A new buzzword appeared repeatedly throughout the Northern Berkshire Community Coalition monthly forum last Friday.

IBerksires.com reports that gathering; the first of the season was the annual "needs assessment" forum, at which people can come bring ideas for what future coalition meetings should focus on. In an effort to organize those thoughts, this year, the Coalition asked people to categorize their ideas into "topics," "needs" or "assets."

The one topic that was repeated several times throughout the meeting, which was attended by nearly 100 people, was "gentrification."

"Gentrification," according to Merriam Webster, is defined as "the process of repairing and rebuilding homes and businesses in a deteriorating area (such as an urban neighborhood) accompanied by an influx of middle-class or affluent people and that often results in the displacement of earlier, usually poorer residents." It is usually meant negatively.

The word is being thrown around North Adams circles as more property is being bought and developed by "outsiders." Two recent projects included the development of the former Cariddi Mill into Greylock Works and the former Redwood Motel property into the Tourists resort.

While the Friday forum was meant to toss out ideas, not delve deeply into a subject, concerns were raised about the rapidly rising costs of rental housing and the need to bring those out-of-town developers into community conversations such as this one.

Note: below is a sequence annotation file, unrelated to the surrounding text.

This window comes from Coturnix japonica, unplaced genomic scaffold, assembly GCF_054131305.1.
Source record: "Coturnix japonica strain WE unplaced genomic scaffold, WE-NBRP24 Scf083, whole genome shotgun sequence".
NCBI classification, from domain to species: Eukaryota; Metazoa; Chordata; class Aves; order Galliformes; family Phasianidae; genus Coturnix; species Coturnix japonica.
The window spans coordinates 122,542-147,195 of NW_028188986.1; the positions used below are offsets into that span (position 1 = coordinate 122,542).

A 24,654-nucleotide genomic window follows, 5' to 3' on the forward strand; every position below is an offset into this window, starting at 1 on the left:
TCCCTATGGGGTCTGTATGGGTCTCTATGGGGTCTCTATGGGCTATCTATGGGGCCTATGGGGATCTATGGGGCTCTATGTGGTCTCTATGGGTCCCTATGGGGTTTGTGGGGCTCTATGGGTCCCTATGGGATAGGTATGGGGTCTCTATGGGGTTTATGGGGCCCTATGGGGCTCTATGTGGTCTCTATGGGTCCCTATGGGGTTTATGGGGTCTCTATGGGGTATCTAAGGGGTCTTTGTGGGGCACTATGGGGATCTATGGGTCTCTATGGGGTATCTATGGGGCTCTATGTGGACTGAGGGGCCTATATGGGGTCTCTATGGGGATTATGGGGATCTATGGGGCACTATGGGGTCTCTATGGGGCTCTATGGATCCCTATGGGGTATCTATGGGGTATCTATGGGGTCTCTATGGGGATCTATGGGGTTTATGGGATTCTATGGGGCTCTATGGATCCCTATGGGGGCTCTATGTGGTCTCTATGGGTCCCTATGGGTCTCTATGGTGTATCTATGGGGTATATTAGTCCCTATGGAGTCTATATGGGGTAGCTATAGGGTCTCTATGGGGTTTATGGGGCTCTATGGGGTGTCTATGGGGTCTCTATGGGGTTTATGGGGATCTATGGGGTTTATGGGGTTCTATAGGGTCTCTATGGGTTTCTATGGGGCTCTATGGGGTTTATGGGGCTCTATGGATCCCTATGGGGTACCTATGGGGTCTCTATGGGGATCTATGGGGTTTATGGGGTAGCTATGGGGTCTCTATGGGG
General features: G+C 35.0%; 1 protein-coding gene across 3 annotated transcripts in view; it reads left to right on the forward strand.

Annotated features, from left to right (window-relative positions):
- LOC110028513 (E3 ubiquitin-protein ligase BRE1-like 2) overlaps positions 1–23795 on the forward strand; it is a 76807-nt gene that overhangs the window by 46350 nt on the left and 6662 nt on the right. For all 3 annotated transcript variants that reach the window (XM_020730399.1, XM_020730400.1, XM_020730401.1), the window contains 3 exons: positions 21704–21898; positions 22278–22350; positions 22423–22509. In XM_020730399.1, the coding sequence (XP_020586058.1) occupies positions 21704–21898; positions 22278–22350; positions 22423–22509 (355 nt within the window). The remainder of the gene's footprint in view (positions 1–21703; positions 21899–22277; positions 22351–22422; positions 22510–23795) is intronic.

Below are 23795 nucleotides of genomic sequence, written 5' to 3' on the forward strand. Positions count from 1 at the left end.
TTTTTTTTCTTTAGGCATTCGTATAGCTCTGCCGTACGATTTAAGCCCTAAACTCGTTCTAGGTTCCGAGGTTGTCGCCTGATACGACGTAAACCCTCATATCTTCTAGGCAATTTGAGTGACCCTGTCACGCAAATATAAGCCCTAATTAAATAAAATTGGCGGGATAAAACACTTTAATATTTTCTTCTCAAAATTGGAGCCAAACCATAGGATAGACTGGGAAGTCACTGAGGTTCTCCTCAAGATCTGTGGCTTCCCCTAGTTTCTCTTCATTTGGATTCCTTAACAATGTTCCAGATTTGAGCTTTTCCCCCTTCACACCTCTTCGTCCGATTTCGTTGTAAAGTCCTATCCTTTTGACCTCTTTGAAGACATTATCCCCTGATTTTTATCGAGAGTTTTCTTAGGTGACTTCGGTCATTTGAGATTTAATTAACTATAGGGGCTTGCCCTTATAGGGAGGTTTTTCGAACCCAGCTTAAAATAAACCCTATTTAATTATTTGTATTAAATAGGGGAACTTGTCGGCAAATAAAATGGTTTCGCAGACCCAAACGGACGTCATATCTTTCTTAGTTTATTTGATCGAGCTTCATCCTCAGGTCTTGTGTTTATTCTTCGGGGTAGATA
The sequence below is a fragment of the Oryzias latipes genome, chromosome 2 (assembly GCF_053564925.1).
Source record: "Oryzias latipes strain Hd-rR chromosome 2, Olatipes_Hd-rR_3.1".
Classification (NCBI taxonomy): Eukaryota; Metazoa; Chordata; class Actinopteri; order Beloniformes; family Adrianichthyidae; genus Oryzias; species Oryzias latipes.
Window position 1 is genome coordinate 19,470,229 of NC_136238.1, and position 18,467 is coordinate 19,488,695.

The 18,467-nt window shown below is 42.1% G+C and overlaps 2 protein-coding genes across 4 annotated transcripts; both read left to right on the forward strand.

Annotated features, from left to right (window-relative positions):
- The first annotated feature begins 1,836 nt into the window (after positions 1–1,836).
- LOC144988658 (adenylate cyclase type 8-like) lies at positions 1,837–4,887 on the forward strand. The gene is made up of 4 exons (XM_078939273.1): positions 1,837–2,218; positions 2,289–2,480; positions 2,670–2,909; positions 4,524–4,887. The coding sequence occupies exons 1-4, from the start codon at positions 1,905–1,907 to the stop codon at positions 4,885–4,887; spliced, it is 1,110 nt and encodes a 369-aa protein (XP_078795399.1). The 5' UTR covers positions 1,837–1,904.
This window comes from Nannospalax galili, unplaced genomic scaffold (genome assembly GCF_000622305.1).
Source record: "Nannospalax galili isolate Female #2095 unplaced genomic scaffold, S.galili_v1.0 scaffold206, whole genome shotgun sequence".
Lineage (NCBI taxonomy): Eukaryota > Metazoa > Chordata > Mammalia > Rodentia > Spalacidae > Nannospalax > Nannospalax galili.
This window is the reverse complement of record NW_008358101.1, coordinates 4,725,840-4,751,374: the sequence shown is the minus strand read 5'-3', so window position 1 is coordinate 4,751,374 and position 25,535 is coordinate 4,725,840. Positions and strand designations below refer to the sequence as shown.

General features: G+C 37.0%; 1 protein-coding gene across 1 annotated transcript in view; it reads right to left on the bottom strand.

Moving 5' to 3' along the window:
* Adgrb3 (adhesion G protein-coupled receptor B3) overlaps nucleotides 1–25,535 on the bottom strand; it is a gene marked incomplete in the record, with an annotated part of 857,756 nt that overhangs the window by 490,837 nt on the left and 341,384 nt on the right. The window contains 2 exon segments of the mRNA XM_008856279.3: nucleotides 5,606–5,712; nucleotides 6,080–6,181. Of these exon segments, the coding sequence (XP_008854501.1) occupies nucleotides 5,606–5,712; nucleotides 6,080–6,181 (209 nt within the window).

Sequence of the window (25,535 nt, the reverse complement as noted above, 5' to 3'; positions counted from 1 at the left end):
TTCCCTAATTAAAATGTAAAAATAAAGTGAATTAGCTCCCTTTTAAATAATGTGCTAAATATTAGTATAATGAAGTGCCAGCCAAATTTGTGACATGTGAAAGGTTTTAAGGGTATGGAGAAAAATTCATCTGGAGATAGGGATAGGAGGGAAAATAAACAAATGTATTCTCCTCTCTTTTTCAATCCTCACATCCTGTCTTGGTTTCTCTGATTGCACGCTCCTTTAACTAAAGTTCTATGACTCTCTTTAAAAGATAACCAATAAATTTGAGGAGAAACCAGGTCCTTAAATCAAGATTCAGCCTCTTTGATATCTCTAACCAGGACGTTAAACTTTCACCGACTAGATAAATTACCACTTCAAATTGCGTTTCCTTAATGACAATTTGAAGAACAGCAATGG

Other conversations about gentrification have been taking place, including one that happened in August that is being followed up by a second one at 7 p.m.

Wednesday, Sept. 26, at 7 p.m. at 50 Ashland St., which is the home of the Ashland Street Project Space, a community flex-space for events and lounging. More details on that can be found on Facebook.

Another topic new to recent coalition discussions was that of the trash and recycling services available to the community.

One resident came to say she was passionate about trash and hated seeing everything that was going to waste and filling up landfills, especially food waste. Others added that the availability of community gardens and recycling services could help mitigate that if everyone was aware of what was available in the area.

A topic frequently raised during Friday's forum included further discussion on the opioid epidemic and its effects on the Northern Berkshire Community.

One of the threads repeatedly pulled at was the effect on the children who are separated from their parents dealing with addiction, including how to work to reunite families and get those children the mental health services they need in an area short on child psychologists.

Other topics raised Friday included racial justice, with many saying there needed to be increased awareness of the need to make communities safe and welcoming and diverse.

Coalition Executive Director Amber Besaw said the ideas discussed Friday would be culled down by coalition staff and then sent out to attendees by email to vote on which were the priorities for this year's forums.